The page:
7. **Some state legislation doesn’t allow anything but a tenancy in common. So
no matter what, that’s what it is, yo.**
8. In other states, the presumption of a tenancy in common is raised, which the
transferor can rebut by explicitly demonstrating the intent to create something else
and not a tenancy in common. (so other stuff is allowed if expressed)
9. Some states don’t allow joint tenancies, but they allow tenancies by the
entirety. To rebut a presumption of a tenancy in common, the grantor must transfer
jointly to the husband and wife, as the husband and wife. Without this, no dice
tenancy in common. [they hafta really be married, too]
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(1) Tenancies by the entirety have a right of survivorship
(2) creditors can’t attack a property held in tenancy by the entirety.
(i) no liens in some jurisdictions
(3) Must share (just like joint tenancy):
(i) unity of possession (right to possess)
(ii) unity of interest (100% survivorship and tenure, and equal pro rata
shares of the rest)
(iii) unity of time (received @ same time)
(iv) unity of title (same document)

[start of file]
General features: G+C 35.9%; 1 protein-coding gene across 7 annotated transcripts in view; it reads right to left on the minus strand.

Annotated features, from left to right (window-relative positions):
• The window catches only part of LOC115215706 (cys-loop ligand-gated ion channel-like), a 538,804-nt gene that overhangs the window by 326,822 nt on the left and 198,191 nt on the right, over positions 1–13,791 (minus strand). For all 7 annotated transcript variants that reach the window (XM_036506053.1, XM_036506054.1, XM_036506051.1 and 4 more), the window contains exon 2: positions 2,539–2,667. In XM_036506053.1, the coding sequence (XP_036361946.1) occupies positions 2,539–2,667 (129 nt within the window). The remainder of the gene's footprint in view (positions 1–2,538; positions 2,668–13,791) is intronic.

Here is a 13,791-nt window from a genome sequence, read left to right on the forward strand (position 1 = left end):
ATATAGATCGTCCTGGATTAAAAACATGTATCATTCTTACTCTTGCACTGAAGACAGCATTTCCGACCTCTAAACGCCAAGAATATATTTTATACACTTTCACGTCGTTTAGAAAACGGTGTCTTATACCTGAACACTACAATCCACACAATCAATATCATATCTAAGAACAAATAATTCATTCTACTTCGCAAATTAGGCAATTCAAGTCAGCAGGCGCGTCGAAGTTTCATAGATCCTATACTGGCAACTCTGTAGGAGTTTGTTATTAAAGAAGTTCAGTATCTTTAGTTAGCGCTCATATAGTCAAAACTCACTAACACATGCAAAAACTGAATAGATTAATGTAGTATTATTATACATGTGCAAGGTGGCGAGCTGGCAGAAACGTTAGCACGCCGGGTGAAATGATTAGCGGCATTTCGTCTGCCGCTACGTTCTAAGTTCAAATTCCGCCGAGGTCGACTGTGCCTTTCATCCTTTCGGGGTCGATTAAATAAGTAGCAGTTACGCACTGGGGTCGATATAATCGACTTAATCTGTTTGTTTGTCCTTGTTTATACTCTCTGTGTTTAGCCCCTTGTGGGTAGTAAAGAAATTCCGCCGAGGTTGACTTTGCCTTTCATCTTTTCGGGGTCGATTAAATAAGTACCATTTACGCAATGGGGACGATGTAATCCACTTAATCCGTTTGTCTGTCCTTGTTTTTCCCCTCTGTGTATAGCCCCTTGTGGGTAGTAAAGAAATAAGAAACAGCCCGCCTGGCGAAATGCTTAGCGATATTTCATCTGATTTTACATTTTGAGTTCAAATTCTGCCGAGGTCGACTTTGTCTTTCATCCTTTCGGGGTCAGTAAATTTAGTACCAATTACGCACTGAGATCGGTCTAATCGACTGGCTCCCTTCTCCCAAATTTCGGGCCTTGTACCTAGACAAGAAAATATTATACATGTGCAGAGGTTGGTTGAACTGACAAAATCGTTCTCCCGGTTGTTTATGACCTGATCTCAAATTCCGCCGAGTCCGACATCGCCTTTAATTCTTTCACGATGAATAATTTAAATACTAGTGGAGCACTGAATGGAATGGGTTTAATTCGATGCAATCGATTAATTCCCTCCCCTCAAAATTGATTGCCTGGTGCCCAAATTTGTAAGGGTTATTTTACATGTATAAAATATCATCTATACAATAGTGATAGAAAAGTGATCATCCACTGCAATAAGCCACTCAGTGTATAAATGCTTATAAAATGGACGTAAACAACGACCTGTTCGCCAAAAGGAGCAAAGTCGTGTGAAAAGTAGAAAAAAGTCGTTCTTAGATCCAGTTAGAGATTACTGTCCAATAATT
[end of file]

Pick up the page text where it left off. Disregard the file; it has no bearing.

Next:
(v) +unity of marriage!
(4) another FORK
(i) If this were a jurisdiction that stated husband and wife are one,
and the husband is the one, that is, that he controls the interest… (I think
here, maybe if H dies w/a mortgage, the mortgage goes away)
(ii) Married Women’s Property Act (and another FORK]
(i) H & W are 2! So hubby’s not in charge any more. We share now. Or we
(ii) If this is a jurisdiction where the husband or the wife can act without
the other…(each has an undivided 50%)
(iii) Here creditors can attach that 50%
(iv) But when the debtor spouse dies, other spouse is free and clear
(v) If this is a jurisdiction where the husband and wife must act together
(vi) joint mortgages or debts can be applied to this interest
(vii) individual debts can’t attach the interest though
(viii) In some jurisdictions, H or W can create a limited interest in a third
party, but only so long as the transferee is alive (or if they survive their W or H)
(5) To destroy tenancies by the entirety
(i) in most jurisdictions, H&W must act together to destroy a tenancy
by the entirety
(i) in a ct ordered divorce or dissolution of the marriage, the tenants
become tenants in common, making their interest (50%) open to creditors.